Revisiting King Of The Beach as an adult who has now, at long last, experimented with beer is a bittersweet experience. A lot of the singles that made me so happy as a young person don’t have the same anarcho-fun thwack that made them fucking exhilarating as someone too young to drive. In particular, “King Of The Beach” is actually hard to listen to, with a cranked-up-to-eleven snare drum that is physically painful as someone whose ears have grown delicate after hundreds of band practices and rock shows. “Post-Acid,” too, is really just kind of an objectively bad song. The nasally, groaning vocals on its chorus and the inebriated lurch of its attempted thrash punk musicianship sound like a really sloppy outtake from a strung out, inconsequential rehearsal. Listening to it for the first time in close to a decade, the song I bumped at least three times a day as a boy plays like a well recorded but poorly performed demo.

The moments that hold up on King Of The Beach, however, are its overlooked, synth heavy tracks, which always felt like inexplicable interludes in the record’s heyday. “When Will You Come” is a goofy, lovably awkward attempt at sunny ‘60s R&B. Revisiting it years later, it foreshadows Williams’ pretty cool hip hop-meets-experimental releases with his brother Joel under the moniker Sweet Valley. The trebly keyboard leads that frame closing track “Baby Say Goodbye” are borderline shitty in the best way, playing like my own attempts to add Microkorg parts to the scrappy garage rock I was trying to chef up on my laptop as a teen. Best of all, “Baseball Cards” and “Mickey Mouse” are perfect slices of post-Merriweather Post Pavilion golden summer nostalgia. They timelessly capture the profound impact that wistful Brooklyn art pop experimenters like Grizzly Bear, Dirty Projectors, and Yeasayer had on alternative music globally in the early 2010s. While its lyrics are pretty trivial, the soaring “I never wanna leave home / Everything in the back of my brain / Told me that I would be sick / When I’m out here” hook on “Mickey Mouse” brings me back to a time in my life when I lived in anticipation of my early 20s. The track’s swinging drum machines and Panda Bear-indebted background harmonies might sound jammy and half baked, but they will always evoke the confusing fun of trying to make myself understand experimental music as a kid.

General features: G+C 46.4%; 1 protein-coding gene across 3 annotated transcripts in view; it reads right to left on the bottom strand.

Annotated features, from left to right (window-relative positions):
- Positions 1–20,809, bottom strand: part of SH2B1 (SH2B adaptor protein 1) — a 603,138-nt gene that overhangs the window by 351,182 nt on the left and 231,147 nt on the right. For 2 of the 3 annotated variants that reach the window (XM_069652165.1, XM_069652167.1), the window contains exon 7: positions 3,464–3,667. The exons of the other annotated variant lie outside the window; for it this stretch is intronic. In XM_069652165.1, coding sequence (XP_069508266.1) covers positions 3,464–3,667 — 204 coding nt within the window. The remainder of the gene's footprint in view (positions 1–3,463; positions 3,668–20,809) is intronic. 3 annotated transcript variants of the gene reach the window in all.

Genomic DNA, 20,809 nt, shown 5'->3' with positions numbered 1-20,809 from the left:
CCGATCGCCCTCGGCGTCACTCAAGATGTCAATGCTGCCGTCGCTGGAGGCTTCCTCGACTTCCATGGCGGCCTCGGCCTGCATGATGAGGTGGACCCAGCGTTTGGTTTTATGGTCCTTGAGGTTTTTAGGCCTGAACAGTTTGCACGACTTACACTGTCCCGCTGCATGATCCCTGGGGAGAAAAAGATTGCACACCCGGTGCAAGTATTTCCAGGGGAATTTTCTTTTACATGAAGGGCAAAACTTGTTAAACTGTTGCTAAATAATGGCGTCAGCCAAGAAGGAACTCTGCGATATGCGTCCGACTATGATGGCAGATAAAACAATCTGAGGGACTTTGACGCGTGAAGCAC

In the years since King Of The Beach, Wavves have fallen off pretty hard. Somewhere between his extremely douchey Pitchfork FRAMES appearance and becoming Silver Lake’s least favorite landlord, Williams sacrificed his opportunity to be the Tom DeLonge of my generation, instead opting to embrace the energy of a guy who drinks multiple cans of Pipeline Punch flavored Monster a day. With the exception of “Nine Is God” from the GTA V soundtrack, Wavves’ post-2010 endeavours have all felt lackluster and phoned in. So many years since King Of The Beach jammed itself in my earbuds for a year and a half straight, Wavves are the band that taught me that watching your favorite punk rockers sell out is a tragic, essential part of growing up. While Williams may have cemented his place as the face of late capitalism in independent music, it’s hard not to want to shed sentimental tears, three Modelos deep listening to “Take On The World” on a Thursday night after work.

Ted Davis | @tddvsss